Here’s a true story that occurred this summer in Naples, as told by one of our professional Field Technicians who answered a “request to visit” on behalf of a resident.
Resident: “I’m being eaten alive by mosquitoes when I get the paper each morning, but my neighbors aren’t getting a single bite!”
Field Technician: “Is it ok if I walk your property to check for mosquito habitat?”
Resident: “Sure, go right ahead, but I don’t have any bodies of water here!”
Field Technician (a short time later): “I think I found the problem, and you are correct, you don’t have a body of standing water. Instead, you have a large pile of yard debris over in the corner of your yard which is providing a paradise for mosquitoes to hide during the day. After they bite you in the morning, they’re hunkering down in that debris while the sun is out.”
Our Field Technicians encounter similar situations on nearly a daily basis during the summer months in Collier County, when
mosquitoes are most prolific. Residents relay reports of horrible mosquito infestations, and after a brief property inspection, our
Technicians typically identify a small, localized habitat where mosquitoes are breeding.
They then provide recommendations promoting a mosquito farm in their own yard. The most common suggestion is to remove or reduce the habitat by draining water from an item or removing piles of yard waste. The notion that one must live near a swamp or a body of water is misleading because mosquitoes can deposit their eggs in as little as a few tablespoons of standing water.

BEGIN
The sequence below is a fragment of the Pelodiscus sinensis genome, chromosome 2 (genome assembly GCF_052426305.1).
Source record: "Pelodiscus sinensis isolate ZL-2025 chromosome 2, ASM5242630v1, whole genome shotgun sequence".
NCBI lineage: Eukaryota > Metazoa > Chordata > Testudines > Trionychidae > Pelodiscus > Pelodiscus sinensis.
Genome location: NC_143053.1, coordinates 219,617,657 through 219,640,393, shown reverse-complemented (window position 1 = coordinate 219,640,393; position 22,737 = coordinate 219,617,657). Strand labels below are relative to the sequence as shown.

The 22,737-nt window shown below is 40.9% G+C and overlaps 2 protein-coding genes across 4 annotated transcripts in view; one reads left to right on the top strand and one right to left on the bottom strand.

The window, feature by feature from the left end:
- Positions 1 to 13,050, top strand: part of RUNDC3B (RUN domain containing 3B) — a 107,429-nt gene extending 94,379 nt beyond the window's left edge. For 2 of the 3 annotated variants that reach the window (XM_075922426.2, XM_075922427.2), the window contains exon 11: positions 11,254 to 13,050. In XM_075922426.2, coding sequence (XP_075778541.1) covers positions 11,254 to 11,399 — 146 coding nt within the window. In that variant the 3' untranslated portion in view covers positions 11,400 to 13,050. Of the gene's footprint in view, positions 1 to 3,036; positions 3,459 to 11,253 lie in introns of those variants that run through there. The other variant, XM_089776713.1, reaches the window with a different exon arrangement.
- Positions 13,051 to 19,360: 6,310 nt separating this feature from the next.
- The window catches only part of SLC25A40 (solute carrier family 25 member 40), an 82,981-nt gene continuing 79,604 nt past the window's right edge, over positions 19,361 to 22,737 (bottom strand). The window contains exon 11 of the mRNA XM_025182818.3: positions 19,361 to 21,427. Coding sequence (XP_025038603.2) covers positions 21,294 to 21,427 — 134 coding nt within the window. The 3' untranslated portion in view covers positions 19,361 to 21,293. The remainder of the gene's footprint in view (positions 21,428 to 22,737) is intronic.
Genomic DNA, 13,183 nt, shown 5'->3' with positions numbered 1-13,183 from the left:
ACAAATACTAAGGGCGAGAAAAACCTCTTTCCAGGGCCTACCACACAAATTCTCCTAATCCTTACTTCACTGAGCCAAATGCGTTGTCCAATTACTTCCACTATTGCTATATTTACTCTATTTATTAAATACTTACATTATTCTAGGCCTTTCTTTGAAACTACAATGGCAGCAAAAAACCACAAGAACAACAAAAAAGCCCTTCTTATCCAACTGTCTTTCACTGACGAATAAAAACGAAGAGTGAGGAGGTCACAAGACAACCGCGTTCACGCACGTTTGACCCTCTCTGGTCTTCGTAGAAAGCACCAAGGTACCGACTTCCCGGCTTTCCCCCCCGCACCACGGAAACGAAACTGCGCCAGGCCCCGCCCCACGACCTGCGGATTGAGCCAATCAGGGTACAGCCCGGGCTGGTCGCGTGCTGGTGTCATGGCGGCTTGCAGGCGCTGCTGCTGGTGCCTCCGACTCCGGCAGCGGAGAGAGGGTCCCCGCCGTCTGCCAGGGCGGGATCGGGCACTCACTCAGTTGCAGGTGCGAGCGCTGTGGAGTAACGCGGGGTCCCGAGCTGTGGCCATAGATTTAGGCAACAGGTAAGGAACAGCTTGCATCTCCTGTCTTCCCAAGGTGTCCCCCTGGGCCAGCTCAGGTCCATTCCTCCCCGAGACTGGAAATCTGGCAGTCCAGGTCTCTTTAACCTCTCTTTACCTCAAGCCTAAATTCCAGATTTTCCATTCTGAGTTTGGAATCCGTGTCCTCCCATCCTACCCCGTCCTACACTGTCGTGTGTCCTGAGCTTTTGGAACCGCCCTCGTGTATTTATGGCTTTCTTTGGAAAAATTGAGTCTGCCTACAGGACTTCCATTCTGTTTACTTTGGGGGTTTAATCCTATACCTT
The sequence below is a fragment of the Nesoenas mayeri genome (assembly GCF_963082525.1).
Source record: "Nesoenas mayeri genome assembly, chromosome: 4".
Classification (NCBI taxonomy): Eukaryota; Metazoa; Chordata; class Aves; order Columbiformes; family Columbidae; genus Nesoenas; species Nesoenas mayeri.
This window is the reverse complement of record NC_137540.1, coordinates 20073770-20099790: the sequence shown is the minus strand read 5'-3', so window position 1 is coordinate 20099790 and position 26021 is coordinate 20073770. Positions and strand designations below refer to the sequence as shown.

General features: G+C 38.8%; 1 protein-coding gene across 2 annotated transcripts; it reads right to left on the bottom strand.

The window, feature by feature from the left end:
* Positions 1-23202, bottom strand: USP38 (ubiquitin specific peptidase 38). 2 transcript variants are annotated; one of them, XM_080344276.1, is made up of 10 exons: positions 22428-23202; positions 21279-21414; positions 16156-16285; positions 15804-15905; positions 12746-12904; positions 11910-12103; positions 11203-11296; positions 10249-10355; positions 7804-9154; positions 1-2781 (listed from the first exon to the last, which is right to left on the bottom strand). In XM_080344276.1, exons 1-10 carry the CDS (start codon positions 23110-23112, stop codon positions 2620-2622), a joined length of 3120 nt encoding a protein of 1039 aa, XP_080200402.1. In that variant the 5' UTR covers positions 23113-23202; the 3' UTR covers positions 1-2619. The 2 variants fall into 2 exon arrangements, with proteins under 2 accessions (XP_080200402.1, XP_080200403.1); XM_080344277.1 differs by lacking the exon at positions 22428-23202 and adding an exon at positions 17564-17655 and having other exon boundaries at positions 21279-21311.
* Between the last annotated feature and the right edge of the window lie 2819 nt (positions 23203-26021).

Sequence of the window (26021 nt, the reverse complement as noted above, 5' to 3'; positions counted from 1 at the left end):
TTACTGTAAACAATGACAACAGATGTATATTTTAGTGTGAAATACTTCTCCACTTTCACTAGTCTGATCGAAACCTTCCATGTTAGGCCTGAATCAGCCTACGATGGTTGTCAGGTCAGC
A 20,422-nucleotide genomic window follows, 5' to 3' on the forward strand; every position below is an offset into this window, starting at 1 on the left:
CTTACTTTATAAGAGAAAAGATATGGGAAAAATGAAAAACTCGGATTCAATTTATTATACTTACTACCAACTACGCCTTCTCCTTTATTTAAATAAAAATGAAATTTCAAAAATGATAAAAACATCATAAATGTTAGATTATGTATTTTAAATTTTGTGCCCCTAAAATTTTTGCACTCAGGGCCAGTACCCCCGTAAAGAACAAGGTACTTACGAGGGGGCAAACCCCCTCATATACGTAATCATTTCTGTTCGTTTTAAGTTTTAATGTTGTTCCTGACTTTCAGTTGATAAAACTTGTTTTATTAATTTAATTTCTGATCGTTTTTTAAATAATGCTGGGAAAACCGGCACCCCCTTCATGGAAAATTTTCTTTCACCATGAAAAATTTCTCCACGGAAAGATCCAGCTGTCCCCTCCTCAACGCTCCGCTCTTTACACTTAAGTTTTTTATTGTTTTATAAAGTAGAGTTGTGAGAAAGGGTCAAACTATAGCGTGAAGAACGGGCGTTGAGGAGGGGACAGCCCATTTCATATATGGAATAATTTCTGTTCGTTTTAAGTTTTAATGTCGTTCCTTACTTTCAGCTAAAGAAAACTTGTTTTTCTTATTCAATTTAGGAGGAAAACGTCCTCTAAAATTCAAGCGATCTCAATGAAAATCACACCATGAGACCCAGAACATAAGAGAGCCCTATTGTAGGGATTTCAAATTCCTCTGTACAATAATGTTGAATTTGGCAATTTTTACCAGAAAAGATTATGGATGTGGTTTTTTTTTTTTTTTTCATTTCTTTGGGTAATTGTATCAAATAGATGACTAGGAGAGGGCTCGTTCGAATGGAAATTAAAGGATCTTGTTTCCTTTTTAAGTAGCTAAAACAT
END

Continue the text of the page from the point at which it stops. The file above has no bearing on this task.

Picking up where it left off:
Then, thanks to the heat in our subtropical environment, those eggs hatch into buzzing blood-feeders in about seven days. Yes, even a discarded bottle cap full of rainwater can produce about 100 mosquitoes.
Property inspections are just one facet of the the Integrated Mosquito Management (IMM) program used by the Collier Mosquito Control District. Our professionally trained employees utilize a science-based and multi-faceted approach which combines public education, source reduction, surveillance, and the biological, organic, or chemical control of larval or adult mosquitoes. All of these tools are required for an effective mosquito control program.
Need to schedule a Field Technician visit for your property? Please use the form on our website (www.cmcd.org) or call our office at (239) 436-1000.